March 26, 2021
ICYMI: Why Do We Still Have the Filibuster?
Senate Democrats are considering whether to eliminate the filibuster in order to pass their agenda, including several controversial health care policies. But why has the filibuster lasted this long? AAF’s Director of Health Care Policy Christopher Holt answers this question in today’s Weekly Checkup column: Far from being a protection for the minority, the filibuster is actually a useful tool for the majority, he argues.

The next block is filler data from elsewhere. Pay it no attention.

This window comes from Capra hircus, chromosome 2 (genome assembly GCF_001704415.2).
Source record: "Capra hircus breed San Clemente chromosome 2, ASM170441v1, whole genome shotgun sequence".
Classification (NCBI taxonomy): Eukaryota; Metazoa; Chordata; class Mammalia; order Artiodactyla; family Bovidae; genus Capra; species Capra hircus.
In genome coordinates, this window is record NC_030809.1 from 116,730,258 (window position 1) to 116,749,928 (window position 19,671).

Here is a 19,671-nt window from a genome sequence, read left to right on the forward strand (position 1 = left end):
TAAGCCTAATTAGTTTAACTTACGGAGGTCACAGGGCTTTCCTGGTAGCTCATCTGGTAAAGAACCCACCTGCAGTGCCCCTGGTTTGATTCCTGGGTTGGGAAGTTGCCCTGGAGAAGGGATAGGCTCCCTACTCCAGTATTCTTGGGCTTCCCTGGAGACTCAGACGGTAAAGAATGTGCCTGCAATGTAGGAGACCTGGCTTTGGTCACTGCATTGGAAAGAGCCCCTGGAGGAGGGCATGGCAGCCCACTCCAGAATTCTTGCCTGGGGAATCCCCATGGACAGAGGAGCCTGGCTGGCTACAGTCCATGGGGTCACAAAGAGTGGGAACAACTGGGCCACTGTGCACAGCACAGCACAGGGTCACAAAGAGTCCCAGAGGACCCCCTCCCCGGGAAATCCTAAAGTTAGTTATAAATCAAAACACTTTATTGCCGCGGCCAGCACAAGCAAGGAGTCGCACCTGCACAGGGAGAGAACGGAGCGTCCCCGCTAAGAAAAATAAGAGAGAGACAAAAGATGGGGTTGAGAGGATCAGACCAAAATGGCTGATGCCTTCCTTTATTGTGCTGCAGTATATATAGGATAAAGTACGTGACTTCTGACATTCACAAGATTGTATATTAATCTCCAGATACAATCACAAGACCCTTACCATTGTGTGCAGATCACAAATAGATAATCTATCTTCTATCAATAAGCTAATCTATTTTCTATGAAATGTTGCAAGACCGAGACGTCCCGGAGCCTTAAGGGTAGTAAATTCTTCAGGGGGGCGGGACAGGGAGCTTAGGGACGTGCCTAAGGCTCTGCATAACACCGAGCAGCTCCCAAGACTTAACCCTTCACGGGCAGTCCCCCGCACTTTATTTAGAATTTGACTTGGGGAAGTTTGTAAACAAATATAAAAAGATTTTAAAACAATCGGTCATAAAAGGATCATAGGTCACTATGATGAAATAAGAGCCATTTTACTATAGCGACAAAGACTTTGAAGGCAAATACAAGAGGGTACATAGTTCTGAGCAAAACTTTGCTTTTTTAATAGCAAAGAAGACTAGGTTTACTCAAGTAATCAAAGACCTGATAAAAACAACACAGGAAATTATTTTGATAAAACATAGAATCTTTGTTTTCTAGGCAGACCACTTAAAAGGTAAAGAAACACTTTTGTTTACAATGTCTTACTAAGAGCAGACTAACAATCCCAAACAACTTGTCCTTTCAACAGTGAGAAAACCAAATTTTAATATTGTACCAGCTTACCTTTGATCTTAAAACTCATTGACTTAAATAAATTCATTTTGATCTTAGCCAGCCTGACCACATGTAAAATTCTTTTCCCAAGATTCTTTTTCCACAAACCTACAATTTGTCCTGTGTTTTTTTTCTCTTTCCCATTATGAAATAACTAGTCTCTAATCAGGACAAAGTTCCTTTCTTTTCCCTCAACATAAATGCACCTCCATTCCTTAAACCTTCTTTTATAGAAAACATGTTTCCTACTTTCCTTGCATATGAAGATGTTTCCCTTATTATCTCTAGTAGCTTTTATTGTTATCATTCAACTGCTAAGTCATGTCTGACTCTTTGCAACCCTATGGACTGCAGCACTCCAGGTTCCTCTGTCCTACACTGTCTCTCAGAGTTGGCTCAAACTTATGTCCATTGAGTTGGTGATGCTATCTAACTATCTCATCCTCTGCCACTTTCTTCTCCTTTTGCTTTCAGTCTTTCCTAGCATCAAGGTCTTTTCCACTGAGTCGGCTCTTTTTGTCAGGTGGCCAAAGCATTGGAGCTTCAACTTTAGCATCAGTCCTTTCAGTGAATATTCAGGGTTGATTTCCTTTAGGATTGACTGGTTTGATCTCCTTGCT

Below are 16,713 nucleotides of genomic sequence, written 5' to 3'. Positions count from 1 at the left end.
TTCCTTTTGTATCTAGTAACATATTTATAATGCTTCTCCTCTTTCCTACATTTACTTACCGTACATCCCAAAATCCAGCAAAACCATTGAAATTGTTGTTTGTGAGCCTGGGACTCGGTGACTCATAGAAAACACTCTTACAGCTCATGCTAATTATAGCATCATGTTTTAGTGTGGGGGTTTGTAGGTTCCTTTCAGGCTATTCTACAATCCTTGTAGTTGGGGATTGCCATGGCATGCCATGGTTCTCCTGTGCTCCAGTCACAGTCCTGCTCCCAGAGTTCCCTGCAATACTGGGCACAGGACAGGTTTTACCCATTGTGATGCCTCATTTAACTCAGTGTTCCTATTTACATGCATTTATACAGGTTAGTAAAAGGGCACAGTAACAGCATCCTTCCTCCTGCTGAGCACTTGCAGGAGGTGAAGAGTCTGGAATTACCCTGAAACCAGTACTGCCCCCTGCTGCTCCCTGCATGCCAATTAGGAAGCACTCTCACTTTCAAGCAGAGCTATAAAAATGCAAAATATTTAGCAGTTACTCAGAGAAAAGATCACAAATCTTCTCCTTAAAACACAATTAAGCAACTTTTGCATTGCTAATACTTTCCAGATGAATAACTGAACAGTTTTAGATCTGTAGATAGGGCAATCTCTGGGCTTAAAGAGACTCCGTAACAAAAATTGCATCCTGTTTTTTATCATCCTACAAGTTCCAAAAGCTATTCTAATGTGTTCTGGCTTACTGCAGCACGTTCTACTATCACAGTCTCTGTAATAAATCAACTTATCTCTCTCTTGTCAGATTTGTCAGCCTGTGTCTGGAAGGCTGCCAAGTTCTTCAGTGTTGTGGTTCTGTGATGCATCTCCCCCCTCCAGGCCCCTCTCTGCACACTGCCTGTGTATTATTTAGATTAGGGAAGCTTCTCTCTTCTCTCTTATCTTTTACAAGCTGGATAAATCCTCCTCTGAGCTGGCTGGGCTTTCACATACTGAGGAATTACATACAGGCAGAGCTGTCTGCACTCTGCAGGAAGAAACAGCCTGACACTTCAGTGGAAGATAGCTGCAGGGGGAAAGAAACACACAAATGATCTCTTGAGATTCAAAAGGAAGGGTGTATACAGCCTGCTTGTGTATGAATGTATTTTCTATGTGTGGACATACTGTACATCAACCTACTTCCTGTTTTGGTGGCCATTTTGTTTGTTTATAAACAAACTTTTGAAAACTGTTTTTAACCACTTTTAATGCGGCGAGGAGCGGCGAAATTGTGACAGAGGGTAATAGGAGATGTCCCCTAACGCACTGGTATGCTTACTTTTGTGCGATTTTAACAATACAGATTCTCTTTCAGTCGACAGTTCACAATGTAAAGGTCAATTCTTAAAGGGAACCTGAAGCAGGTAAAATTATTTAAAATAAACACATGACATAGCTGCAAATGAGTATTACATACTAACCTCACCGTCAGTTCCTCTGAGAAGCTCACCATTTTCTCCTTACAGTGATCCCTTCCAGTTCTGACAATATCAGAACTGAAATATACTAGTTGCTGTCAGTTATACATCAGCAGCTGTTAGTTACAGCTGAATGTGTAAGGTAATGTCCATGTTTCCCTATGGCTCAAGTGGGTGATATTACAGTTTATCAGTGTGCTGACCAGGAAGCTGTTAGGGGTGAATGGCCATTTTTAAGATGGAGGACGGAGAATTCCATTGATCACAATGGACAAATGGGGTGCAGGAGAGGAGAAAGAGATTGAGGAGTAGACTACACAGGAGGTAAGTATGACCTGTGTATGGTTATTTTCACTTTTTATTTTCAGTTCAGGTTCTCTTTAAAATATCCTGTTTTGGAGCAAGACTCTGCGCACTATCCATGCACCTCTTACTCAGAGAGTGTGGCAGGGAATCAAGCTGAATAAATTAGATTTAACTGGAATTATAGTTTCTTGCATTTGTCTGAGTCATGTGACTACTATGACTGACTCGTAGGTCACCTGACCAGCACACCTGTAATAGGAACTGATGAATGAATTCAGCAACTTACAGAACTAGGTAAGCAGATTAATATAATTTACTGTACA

Without the filibuster, Senate Majority Leader Schumer won’t have a procedural excuse to avoid bringing more divisive and controversial progressive priorities that divide his conference to the Senate floor, and Democratic senators won’t have procedural cover if they oppose those policies. Republicans didn’t eliminate the filibuster in 2017 (or in 2001 for that matter) in part because their slim majorities weren’t sufficiently unified on policy for the filibuster to matter. Repealing the ACA didn’t fail in 2017 because of the filibuster; it failed because 50 Republicans couldn’t agree on the policy specifics. Similarly, the ACA debate occurred with a 60-seat Democratic majority. In that case as well it was policy disagreements among Democrats, not procedural hurdles, that ultimately blocked progressive priorities such as a public option. Blaming minority obstruction is often preferable—at least to party leaders—to putting inter-party policy disagreements on full display.